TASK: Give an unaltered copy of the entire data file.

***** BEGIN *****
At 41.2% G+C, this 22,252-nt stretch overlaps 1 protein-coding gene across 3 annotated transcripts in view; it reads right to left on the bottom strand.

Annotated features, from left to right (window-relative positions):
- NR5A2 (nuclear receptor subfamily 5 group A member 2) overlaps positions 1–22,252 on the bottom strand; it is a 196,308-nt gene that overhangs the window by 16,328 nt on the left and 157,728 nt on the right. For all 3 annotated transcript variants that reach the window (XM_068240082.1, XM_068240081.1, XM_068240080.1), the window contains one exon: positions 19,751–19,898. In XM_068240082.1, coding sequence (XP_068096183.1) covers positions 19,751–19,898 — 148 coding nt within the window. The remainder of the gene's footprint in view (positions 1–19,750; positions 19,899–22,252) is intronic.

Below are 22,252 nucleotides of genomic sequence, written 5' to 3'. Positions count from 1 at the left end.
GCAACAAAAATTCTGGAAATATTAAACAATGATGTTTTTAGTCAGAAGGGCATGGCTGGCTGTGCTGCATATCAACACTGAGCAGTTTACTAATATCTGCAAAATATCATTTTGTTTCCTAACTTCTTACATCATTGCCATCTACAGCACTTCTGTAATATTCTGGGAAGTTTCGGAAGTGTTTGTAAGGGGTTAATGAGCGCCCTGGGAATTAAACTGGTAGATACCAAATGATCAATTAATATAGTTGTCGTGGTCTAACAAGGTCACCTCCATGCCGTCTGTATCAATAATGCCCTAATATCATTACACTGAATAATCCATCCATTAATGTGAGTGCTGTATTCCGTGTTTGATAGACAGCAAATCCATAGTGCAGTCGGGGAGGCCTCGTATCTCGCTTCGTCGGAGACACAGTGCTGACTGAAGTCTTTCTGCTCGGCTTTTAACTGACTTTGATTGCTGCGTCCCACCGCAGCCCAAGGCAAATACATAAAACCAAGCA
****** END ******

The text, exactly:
At 41.2% G+C, this 22,252-nt stretch overlaps 1 protein-coding gene across 3 annotated transcripts in view; it reads right to left on the bottom strand.

Annotated features, from left to right (window-relative positions):
- NR5A2 (nuclear receptor subfamily 5 group A member 2) overlaps positions 1–22,252 on the bottom strand; it is a 196,308-nt gene that overhangs the window by 16,328 nt on the left and 157,728 nt on the right. For all 3 annotated transcript variants that reach the window (XM_068240082.1, XM_068240081.1, XM_068240080.1), the window contains one exon: positions 19,751–19,898. In XM_068240082.1, coding sequence (XP_068096183.1) covers positions 19,751–19,898 — 148 coding nt within the window. The remainder of the gene's footprint in view (positions 1–19,750; positions 19,899–22,252) is intronic.

Below are 22,252 nucleotides of genomic sequence, written 5' to 3'. Positions count from 1 at the left end.
GCAACAAAAATTCTGGAAATATTAAACAATGATGTTTTTAGTCAGAAGGGCATGGCTGGCTGTGCTGCATATCAACACTGAGCAGTTTACTAATATCTGCAAAATATCATTTTGTTTCCTAACTTCTTACATCATTGCCATCTACAGCACTTCTGTAATATTCTGGGAAGTTTCGGAAGTGTTTGTAAGGGGTTAATGAGCGCCCTGGGAATTAAACTGGTAGATACCAAATGATCAATTAATATAGTTGTCGTGGTCTAACAAGGTCACCTCCATGCCGTCTGTATCAATAATGCCCTAATATCATTACACTGAATAATCCATCCATTAATGTGAGTGCTGTATTCCGTGTTTGATAGACAGCAAATCCATAGTGCAGTCGGGGAGGCCTCGTATCTCGCTTCGTCGGAGACACAGTGCTGACTGAAGTCTTTCTGCTCGGCTTTTAACTGACTTTGATTGCTGCGTCCCACCGCAGCCCAAGGCAAATACATAAAACCAAGCA